2. Methods

2.1. Participants

One hundred and fifty in-patients with schizophrenia fulfilling DSM-IV criteria [22] were recruited from the Beijing Huilongguan Hospital and the Shanghai Mental Health Center. Exclusion criteria included a history of (1) substance abuse or other mental disorders; (2) electroconvulsive therapy in the past three months; (3) neurological disorder; (4) head injury with loss of consciousness for more than 30 minutes; and (5) other major organ disorders. All participants were assessed by qualified psychiatrists using structural interviews to ensure the absence of any Axis I DSM-IV psychiatric disorders. The average duration of illness of the participants was 5.80 years (SD=5.09 years, median=4.79 years, Quartile interval: 2.00 years-8.75 years) and the mean antipsychotic dosage in chlorpromazine equivalence was 299.83mg/day (SD=193.73mg/day, median=250.00mg/day, Quartile interval: 150mg/day-400mg/day). Participants' intelligence was estimated using a prorating method based on the Arithmetic, Similarities and Digit span subscales of the Chinese version of the Wechsler Adult Intelligence Scale-Revised. [23]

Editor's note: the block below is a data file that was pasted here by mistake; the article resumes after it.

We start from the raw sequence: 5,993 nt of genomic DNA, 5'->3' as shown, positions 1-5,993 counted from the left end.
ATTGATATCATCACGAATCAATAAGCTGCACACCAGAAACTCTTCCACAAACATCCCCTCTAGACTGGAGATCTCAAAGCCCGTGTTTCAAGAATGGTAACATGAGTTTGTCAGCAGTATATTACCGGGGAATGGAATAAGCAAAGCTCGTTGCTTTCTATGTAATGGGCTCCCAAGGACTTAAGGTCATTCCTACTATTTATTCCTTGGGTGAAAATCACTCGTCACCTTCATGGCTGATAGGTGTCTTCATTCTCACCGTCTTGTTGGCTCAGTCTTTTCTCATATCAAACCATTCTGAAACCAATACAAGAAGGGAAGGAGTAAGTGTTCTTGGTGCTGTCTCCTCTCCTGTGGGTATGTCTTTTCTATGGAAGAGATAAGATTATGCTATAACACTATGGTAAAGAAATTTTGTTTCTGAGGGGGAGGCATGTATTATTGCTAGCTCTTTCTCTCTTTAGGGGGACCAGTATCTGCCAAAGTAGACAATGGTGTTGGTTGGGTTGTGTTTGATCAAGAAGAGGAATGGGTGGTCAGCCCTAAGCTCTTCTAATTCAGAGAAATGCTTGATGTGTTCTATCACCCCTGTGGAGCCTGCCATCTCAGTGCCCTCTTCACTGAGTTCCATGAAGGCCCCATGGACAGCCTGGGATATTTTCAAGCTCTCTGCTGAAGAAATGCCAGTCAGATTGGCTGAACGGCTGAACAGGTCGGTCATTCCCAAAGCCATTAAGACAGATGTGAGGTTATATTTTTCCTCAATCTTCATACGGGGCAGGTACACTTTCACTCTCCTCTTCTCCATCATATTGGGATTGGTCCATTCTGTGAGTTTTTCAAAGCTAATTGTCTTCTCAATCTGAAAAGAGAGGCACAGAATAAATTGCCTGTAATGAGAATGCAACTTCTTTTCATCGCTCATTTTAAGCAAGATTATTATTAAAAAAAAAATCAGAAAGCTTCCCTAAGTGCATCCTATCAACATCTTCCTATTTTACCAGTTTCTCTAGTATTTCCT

We categorized the participants into those with and without prominent negative symptoms based on scores of the Positive and Negative Syndrome Scale [24] according to the following criteria that have been established in previous studies [25]: (1) Baseline score > 4 (moderate) on at least three, or > 5 (moderately severe) on at least two negative PANSS subscale items [26, 27]; or (2) PANSS negative subscale score > 3 on item 1 (blunted affect) and at least one third of the items had a score of > 3 and a maximum of two items with a score > 3 on the positive subscale. [28] Based on these criteria, a total of 17 patients were classified as having prominent negative symptoms, while 133 patients were classified as without prominent negative symptoms. There were no differences in the estimated intelligence quotient (IQ) (t(19)=1.37, p=0.19) and antipsychotic dosage (t(16)=0.58, p=0.57) between the two groups, but patients with prominent negative symptoms had a shorter duration of illness than patients without prominent negative symptoms (t(28)=2.67, p=0.01).